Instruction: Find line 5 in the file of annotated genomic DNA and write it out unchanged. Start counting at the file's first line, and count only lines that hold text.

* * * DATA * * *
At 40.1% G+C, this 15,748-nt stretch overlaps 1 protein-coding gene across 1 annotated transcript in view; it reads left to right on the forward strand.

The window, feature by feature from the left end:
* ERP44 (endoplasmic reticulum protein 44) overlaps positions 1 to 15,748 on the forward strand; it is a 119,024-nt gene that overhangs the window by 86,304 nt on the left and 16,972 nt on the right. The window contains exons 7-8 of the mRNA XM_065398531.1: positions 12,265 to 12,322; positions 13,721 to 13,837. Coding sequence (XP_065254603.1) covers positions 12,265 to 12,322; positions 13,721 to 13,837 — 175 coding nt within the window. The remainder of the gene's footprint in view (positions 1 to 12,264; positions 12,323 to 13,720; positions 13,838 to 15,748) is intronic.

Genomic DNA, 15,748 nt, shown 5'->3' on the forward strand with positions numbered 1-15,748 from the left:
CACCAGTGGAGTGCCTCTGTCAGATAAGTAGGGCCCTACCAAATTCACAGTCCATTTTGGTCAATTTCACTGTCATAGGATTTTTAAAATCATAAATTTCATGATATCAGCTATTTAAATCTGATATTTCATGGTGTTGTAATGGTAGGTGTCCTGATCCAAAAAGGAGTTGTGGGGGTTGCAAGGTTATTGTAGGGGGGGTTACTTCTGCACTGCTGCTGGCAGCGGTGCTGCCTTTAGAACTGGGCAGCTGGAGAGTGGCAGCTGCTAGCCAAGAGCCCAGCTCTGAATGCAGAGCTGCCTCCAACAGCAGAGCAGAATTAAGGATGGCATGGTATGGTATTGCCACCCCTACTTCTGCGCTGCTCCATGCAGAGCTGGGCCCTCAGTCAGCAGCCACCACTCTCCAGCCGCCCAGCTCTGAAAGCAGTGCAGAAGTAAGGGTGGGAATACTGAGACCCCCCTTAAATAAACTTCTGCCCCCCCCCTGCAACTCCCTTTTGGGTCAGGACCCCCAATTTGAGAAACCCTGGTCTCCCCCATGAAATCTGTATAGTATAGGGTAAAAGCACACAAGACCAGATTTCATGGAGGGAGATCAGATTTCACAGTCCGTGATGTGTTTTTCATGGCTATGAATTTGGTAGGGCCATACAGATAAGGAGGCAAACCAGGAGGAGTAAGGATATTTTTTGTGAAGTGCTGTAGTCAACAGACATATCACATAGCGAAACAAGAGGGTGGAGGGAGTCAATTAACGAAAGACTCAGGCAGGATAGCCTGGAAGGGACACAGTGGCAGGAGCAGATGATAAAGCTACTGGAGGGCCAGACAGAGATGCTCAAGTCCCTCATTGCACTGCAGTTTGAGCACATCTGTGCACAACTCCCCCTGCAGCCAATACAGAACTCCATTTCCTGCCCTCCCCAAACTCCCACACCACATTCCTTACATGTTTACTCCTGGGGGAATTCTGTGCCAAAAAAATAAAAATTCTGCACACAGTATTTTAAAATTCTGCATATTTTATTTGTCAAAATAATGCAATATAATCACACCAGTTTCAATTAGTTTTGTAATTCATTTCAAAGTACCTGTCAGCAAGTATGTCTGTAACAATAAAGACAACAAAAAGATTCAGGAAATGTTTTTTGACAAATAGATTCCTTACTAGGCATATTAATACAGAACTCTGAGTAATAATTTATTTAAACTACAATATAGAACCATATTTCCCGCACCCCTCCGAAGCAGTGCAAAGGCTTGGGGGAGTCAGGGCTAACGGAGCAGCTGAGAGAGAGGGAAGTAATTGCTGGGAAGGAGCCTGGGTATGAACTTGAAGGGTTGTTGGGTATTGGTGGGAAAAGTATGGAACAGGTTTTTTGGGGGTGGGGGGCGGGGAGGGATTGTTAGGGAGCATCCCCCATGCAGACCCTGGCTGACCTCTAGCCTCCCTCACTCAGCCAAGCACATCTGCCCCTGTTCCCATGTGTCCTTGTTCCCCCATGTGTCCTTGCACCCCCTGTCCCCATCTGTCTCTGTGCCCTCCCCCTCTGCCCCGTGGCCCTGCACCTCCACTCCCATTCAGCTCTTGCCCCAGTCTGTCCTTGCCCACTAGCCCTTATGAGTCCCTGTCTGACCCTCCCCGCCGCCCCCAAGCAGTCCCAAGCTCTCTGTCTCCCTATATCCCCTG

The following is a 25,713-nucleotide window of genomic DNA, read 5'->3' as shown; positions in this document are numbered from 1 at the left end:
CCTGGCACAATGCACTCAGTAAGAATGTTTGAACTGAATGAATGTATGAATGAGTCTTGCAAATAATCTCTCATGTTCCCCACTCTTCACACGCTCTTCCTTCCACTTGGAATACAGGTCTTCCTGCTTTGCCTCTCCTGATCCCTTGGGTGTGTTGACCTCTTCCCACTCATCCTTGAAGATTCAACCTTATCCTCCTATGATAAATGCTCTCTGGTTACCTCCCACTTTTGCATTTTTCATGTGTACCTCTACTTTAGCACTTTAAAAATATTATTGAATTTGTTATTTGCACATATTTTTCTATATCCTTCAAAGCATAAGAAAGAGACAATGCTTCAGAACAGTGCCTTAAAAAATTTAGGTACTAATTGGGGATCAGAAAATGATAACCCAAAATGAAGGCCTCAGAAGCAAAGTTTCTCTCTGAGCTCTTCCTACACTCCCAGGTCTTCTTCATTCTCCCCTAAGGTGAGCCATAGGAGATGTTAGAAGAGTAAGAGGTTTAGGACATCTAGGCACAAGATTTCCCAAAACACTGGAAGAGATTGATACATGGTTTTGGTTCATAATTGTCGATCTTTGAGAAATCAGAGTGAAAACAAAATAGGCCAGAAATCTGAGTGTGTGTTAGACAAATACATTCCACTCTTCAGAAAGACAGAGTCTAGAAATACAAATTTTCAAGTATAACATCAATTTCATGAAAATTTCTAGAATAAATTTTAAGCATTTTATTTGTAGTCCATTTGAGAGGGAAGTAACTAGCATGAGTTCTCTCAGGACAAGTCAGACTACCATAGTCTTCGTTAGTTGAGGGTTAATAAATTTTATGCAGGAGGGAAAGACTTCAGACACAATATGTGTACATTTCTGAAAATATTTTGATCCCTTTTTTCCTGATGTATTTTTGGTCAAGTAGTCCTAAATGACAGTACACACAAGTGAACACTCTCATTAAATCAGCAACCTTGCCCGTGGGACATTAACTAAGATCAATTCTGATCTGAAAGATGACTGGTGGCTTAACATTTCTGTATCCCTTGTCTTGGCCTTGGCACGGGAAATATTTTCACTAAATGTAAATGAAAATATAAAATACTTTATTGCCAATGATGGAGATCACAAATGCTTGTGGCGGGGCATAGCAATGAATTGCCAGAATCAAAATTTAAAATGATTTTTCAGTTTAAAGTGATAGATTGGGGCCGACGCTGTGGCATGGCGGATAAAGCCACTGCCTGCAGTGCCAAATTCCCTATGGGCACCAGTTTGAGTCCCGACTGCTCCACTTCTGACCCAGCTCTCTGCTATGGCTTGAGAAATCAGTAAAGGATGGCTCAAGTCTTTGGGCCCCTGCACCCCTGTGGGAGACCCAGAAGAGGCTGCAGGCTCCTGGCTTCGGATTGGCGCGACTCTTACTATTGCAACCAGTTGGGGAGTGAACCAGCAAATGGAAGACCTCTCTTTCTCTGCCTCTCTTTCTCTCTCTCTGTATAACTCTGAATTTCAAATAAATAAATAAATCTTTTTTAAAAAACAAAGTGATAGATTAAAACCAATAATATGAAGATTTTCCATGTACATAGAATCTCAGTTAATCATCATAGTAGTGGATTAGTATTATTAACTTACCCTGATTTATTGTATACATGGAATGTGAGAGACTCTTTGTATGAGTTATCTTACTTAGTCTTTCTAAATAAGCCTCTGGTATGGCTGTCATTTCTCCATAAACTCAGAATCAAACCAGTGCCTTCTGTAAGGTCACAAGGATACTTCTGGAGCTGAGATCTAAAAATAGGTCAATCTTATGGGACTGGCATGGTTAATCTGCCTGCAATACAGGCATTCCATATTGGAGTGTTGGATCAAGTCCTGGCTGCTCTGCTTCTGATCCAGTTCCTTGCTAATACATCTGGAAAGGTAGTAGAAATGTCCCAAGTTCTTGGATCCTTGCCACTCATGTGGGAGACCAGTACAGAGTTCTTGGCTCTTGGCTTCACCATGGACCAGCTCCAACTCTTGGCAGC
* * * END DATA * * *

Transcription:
CACCAGTGGAGTGCCTCTGTCAGATAAGTAGGGCCCTACCAAATTCACAGTCCATTTTGGTCAATTTCACTGTCATAGGATTTTTAAAATCATAAATTTCATGATATCAGCTATTTAAATCTGATATTTCATGGTGTTGTAATGGTAGGTGTCCTGATCCAAAAAGGAGTTGTGGGGGTTGCAAGGTTATTGTAGGGGGGGTTACTTCTGCACTGCTGCTGGCAGCGGTGCTGCCTTTAGAACTGGGCAGCTGGAGAGTGGCAGCTGCTAGCCAAGAGCCCAGCTCTGAATGCAGAGCTGCCTCCAACAGCAGAGCAGAATTAAGGATGGCATGGTATGGTATTGCCACCCCTACTTCTGCGCTGCTCCATGCAGAGCTGGGCCCTCAGTCAGCAGCCACCACTCTCCAGCCGCCCAGCTCTGAAAGCAGTGCAGAAGTAAGGGTGGGAATACTGAGACCCCCCTTAAATAAACTTCTGCCCCCCCCCTGCAACTCCCTTTTGGGTCAGGACCCCCAATTTGAGAAACCCTGGTCTCCCCCATGAAATCTGTATAGTATAGGGTAAAAGCACACAAGACCAGATTTCATGGAGGGAGATCAGATTTCACAGTCCGTGATGTGTTTTTCATGGCTATGAATTTGGTAGGGCCATACAGATAAGGAGGCAAACCAGGAGGAGTAAGGATATTTTTTGTGAAGTGCTGTAGTCAACAGACATATCACATAGCGAAACAAGAGGGTGGAGGGAGTCAATTAACGAAAGACTCAGGCAGGATAGCCTGGAAGGGACACAGTGGCAGGAGCAGATGATAAAGCTACTGGAGGGCCAGACAGAGATGCTCAAGTCCCTCATTGCACTGCAGTTTGAGCACATCTGTGCACAACTCCCCCTGCAGCCAATACAGAACTCCATTTCCTGCCCTCCCCAAACTCCCACACCACATTCCTTACATGTTTACTCCTGGGGGAATTCTGTGCCAAAAAAATAAAAATTCTGCACACAGTATTTTAAAATTCTGCATATTTTATTTGTCAAAATAATGCAATATAATCACACCAGTTTCAATTAGTTTTGTAATTCATTTCAAAGTACCTGTCAGCAAGTATGTCTGTAACAATAAAGACAACAAAAAGATTCAGGAAATGTTTTTTGACAAATAGATTCCTTACTAGGCATATTAATACAGAACTCTGAGTAATAATTTATTTAAACTACAATATAGAACCATATTTCCCGCACCCCTCCGAAGCAGTGCAAAGGCTTGGGGGAGTCAGGGCTAACGGAGCAGCTGAGAGAGAGGGAAGTAATTGCTGGGAAGGAGCCTGGGTATGAACTTGAAGGGTTGTTGGGTATTGGTGGGAAAAGTATGGAACAGGTTTTTTGGGGGTGGGGGGCGGGGAGGGATTGTTAGGGAGCATCCCCCATGCAGACCCTGGCTGACCTCTAGCCTCCCTCACTCAGCCAAGCACATCTGCCCCTGTTCCCATGTGTCCTTGTTCCCCCATGTGTCCTTGCACCCCCTGTCCCCATCTGTCTCTGTGCCCTCCCCCTCTGCCCCGTGGCCCTGCACCTCCACTCCCATTCAGCTCTTGCCCCAGTCTGTCCTTGCCCACTAGCCCTTATGAGTCCCTGTCTGACCCTCCCCGCCGCCCCCAAGCAGTCCCAAGCTCTCTGTCTCCCTATATCCCCTG